—Go away, said Dempsey. —Go on, get.
Remembering his cackling glee upon seeing my beer-soaked person, I began to enjoy myself.

—Sheer-Khan won’t hurt you, I said. —Go on, give Kitty a good rub. It’s the only way to inoculate yourself.

He picked up a chair, turning the cushioned end towards Kitty, in a plea for détente.
I turned, saw the watchful eyes dotted around the bar, the office workers, Susie, the decorator; even the cat’s, gazing up from the floor.

—This fella’s having kittens, I said, pointing at Dempsey.

It was cruel, but the decorator laughed, Susie and the punters too. Even Kitty had a giggle, or so it seemed, the cat likely confused by the noise and fuss of it all. Feeling sorry for the decorator, and Dempsey, I took the opportunity to pick Kitty up, so it could go on with whichever of its nine lives it was now on.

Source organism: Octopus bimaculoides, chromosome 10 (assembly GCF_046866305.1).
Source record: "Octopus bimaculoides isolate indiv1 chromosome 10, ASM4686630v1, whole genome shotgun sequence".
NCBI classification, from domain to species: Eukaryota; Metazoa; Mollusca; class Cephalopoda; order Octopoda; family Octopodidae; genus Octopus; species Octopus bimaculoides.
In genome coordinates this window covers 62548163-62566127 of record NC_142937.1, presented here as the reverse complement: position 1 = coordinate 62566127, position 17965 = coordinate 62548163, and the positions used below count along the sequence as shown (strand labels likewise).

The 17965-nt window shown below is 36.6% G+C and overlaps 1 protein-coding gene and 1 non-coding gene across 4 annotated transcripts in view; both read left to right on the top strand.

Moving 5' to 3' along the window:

A loud waheeey rose within the hot, fetid bar, and I looked towards the decorator.

—The door, I said.

He opened it, carefully scooping Kitty out of my hands, and walked out. There was a loud cheer and a few charged glasses and pool cues stamped on the floor, and I even bowed before walking back to the table and Dempsey, remembering as I did that my pint was now non-existent, and I had better go to the bar to get another in before Dempsey had to go home, leaving me to another lonely, sunny night in the solitude of the rented room of the expensive flat I shared with four strangers.

—That was class, said Dempsey. He looked at my T-shirt. —Sorry, I’ll get them in.

—No, I said. —It’s alright, I’ll go.

He nodded, and I walked up to the bar, where Susie was stood, smiling.